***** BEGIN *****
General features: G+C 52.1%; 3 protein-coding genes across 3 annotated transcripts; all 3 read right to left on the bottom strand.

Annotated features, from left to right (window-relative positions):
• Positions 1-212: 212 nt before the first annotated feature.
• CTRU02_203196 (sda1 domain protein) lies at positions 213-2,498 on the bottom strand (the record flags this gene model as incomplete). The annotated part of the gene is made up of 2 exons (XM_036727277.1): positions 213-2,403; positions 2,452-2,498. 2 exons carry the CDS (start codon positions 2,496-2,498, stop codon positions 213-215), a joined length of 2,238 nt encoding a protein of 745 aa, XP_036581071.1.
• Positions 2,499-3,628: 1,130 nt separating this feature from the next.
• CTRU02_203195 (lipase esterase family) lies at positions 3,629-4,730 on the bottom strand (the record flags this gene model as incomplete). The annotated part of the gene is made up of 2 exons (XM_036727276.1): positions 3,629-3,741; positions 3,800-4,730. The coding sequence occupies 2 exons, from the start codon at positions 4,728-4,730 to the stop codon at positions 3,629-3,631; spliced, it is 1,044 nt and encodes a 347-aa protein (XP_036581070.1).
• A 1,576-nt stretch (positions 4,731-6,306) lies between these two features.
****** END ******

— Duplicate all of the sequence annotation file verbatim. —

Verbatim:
General features: G+C 52.1%; 3 protein-coding genes across 3 annotated transcripts; all 3 read right to left on the bottom strand.

Annotated features, from left to right (window-relative positions):
• Positions 1-212: 212 nt before the first annotated feature.
• CTRU02_203196 (sda1 domain protein) lies at positions 213-2,498 on the bottom strand (the record flags this gene model as incomplete). The annotated part of the gene is made up of 2 exons (XM_036727277.1): positions 213-2,403; positions 2,452-2,498. 2 exons carry the CDS (start codon positions 2,496-2,498, stop codon positions 213-215), a joined length of 2,238 nt encoding a protein of 745 aa, XP_036581071.1.
• Positions 2,499-3,628: 1,130 nt separating this feature from the next.
• CTRU02_203195 (lipase esterase family) lies at positions 3,629-4,730 on the bottom strand (the record flags this gene model as incomplete). The annotated part of the gene is made up of 2 exons (XM_036727276.1): positions 3,629-3,741; positions 3,800-4,730. The coding sequence occupies 2 exons, from the start codon at positions 4,728-4,730 to the stop codon at positions 3,629-3,631; spliced, it is 1,044 nt and encodes a 347-aa protein (XP_036581070.1).
• A 1,576-nt stretch (positions 4,731-6,306) lies between these two features.